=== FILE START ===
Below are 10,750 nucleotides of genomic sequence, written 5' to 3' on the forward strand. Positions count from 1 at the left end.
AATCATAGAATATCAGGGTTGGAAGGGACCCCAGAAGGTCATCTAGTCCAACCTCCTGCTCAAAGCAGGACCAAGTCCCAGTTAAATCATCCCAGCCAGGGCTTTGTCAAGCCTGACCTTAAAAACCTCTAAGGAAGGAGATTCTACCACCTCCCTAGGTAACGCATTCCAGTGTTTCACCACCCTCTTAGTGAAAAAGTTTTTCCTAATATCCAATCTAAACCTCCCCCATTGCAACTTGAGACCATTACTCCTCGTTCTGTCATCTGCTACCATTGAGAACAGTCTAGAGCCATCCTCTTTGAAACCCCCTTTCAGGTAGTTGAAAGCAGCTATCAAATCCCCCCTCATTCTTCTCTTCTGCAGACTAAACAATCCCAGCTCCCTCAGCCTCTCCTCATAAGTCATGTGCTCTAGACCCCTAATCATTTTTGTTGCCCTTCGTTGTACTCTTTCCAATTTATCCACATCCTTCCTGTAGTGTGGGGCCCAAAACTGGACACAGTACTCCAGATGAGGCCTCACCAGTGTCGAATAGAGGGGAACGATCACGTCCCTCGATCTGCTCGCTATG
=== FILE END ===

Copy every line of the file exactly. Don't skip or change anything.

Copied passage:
Below are 10,750 nucleotides of genomic sequence, written 5' to 3' on the forward strand. Positions count from 1 at the left end.
AATCATAGAATATCAGGGTTGGAAGGGACCCCAGAAGGTCATCTAGTCCAACCTCCTGCTCAAAGCAGGACCAAGTCCCAGTTAAATCATCCCAGCCAGGGCTTTGTCAAGCCTGACCTTAAAAACCTCTAAGGAAGGAGATTCTACCACCTCCCTAGGTAACGCATTCCAGTGTTTCACCACCCTCTTAGTGAAAAAGTTTTTCCTAATATCCAATCTAAACCTCCCCCATTGCAACTTGAGACCATTACTCCTCGTTCTGTCATCTGCTACCATTGAGAACAGTCTAGAGCCATCCTCTTTGAAACCCCCTTTCAGGTAGTTGAAAGCAGCTATCAAATCCCCCCTCATTCTTCTCTTCTGCAGACTAAACAATCCCAGCTCCCTCAGCCTCTCCTCATAAGTCATGTGCTCTAGACCCCTAATCATTTTTGTTGCCCTTCGTTGTACTCTTTCCAATTTATCCACATCCTTCCTGTAGTGTGGGGCCCAAAACTGGACACAGTACTCCAGATGAGGCCTCACCAGTGTCGAATAGAGGGGAACGATCACGTCCCTCGATCTGCTCGCTATG